First of all, choosing the appropriate data recovery tool depends on what exactly the problem is. Have you deleted a bunch of files? Formatted a partition? Can’t read a memory card? What was the file system? What kind of files are you about to recover? I ask all these questions because they are important for making the right decision.
If you simply deleted a bunch of files, and those files are of different types (e.g. documents, pictures, and archives), and you have no problem accessing the storage media (and have not formatted, repartitioned, or corrupted the device), the most economic tool will be RS File Recovery ($39).
If you are in a similar situation, but your files are located on an unreadable, inaccessible, or formatted device, you’ll have to go one step up and use RS Data Recovery ($59).
If you have a major disaster (e.g. the entire hard drive gets repartitioned, or you lose access to the hard drive after trying an alternative operating system), you’ll need an even more expensive tool RS Partition Recovery ($99).
Your Chance to Save
But what if you are not prepared to pay the full price for the top-of-the-line data recovery tool, or simply don’t need all of its features to finish a one-time job?
If this is the case, we’ll look into more details, helping you choose the most appropriate tool.
If you are about to recover a bunch of pictures, no matter which format they are in, and no matter what type of damage the storage media has sustained, you can save by getting RS Photo Recovery ($49). This tool has all the features of its more expensive counterpart (RS Data Recovery) yet is limited to recovering digital pictures.
Similarly, if you are about to recover documents (RS Word Recovery, $39), spreadsheets (RS Excel Recovery, $39), or all types of office documents (RS Office Recovery, $59), you can purchase one of those products at a discount and get all the features of RS Partition Recovery specific to office documents.
What if your entire system disk is severely damaged? As all recent versions of Windows can only be installed onto NTFS partitions, you can get all the features of our top of the line tool, RS Partition Recovery ($99), at a discount by purchasing RS NTFS Recovery for $69.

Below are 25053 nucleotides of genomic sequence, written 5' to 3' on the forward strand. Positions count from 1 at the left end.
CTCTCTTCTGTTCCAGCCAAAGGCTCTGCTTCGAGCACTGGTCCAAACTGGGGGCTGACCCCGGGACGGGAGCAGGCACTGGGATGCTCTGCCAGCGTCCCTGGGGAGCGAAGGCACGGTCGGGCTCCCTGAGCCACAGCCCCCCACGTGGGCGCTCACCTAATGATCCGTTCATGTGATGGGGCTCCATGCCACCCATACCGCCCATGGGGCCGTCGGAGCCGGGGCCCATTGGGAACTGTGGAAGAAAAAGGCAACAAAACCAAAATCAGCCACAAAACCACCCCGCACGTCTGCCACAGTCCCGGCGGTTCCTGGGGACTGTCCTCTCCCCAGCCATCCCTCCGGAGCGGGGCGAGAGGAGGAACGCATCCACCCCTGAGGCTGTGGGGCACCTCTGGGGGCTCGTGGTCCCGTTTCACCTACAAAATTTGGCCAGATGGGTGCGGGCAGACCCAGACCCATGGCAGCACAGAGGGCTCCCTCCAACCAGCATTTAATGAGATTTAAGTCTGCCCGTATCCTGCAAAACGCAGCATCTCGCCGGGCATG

Similarly, if you have a badly damaged FAT32 device (e.g. a USB flash drive, memory card, or external hard drive), you can save by opting for RS FAT Recovery for $69 instead of the flagship product.
Choosing the Best Value
If you are looking forward and are not limited to a one-off job, which of our products offers the best value for money? Let’s try to find out.
If you are going to re-use the tool in the future, limiting yourself to a particular subset of files or a certain type of a file system may not be the thing you are looking for.
Similarly, limiting yourself to the feature set found in our most affordable universal tool, RS File Recovery, may not be the wisest idea as you never know just what kind of damage you may encounter with your storage media.
In my opinion, the best value for money lies with our mid-range universal data recovery tool: RS Data Recovery. While offering support for all types of files and all popular file systems, RS Data Recovery will protect you against most common issues. This tool will help you undelete files you remove from the Recycle Bin or erase directly in a third-party application. RS Data Recovery will extract files and folders from a formatted hard drive, and will use content-aware analysis to discover files still available on a formatted partition. The only thing it won’t do is discovering multiple original partitions, and even that only applies if you had more than one partition on your hard drive. All in all, for most homes and small offices I recommend RS Data Recovery as the best long-term investment.
Shall you skip our flagship, RS Partition Recovery? No and no. RS Partition Recovery is the only tool that can save you if you sustained severe damage, losing access to multiple partitions on the same disk.
The choice is yours. Choose wisely.